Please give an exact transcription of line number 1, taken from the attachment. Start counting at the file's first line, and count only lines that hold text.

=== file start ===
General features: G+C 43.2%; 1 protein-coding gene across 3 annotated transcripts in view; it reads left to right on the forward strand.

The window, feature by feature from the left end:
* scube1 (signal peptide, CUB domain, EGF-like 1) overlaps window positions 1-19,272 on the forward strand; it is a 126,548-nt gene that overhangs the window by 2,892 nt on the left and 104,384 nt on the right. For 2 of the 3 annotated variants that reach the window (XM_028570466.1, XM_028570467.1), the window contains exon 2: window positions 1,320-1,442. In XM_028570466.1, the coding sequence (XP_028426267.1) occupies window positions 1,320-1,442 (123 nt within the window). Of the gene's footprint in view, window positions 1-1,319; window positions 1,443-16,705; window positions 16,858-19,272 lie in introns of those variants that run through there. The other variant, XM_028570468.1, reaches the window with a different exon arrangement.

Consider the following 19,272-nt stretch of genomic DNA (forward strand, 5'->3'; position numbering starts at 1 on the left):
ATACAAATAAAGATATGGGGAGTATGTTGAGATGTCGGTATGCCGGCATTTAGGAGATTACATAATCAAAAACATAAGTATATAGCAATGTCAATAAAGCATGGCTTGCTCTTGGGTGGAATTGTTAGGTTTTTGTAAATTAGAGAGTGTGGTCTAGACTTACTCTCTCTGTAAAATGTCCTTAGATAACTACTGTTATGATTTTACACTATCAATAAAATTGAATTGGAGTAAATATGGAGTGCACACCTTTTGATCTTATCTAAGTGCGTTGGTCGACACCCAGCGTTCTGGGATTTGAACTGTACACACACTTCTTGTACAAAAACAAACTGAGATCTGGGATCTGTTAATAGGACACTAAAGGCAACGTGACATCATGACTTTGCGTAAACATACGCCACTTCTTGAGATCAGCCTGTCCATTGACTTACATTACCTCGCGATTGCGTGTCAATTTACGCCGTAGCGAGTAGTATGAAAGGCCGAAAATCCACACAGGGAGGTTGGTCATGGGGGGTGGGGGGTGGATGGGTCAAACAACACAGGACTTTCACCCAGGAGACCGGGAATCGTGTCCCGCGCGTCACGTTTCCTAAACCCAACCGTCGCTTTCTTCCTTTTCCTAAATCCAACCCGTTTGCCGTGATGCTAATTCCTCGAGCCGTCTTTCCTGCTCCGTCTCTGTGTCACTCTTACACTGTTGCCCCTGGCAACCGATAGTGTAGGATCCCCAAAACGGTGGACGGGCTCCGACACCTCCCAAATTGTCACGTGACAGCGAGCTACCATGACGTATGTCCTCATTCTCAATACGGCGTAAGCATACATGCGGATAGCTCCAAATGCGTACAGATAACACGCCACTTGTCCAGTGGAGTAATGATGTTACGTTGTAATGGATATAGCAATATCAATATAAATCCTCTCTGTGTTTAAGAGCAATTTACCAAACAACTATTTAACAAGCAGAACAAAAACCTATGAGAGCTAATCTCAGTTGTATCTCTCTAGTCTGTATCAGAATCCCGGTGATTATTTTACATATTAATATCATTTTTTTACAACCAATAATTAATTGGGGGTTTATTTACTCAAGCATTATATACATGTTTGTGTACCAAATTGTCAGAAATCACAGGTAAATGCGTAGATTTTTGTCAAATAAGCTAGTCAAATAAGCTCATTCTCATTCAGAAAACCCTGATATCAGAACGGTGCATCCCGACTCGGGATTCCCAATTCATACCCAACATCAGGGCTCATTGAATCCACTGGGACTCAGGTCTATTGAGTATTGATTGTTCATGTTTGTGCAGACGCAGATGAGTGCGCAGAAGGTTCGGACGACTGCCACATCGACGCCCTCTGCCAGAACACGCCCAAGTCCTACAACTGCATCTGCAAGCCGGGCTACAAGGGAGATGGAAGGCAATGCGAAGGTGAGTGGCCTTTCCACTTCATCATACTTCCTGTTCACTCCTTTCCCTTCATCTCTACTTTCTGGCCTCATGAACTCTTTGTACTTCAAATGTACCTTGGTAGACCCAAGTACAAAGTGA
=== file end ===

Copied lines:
General features: G+C 43.2%; 1 protein-coding gene across 3 annotated transcripts in view; it reads left to right on the forward strand.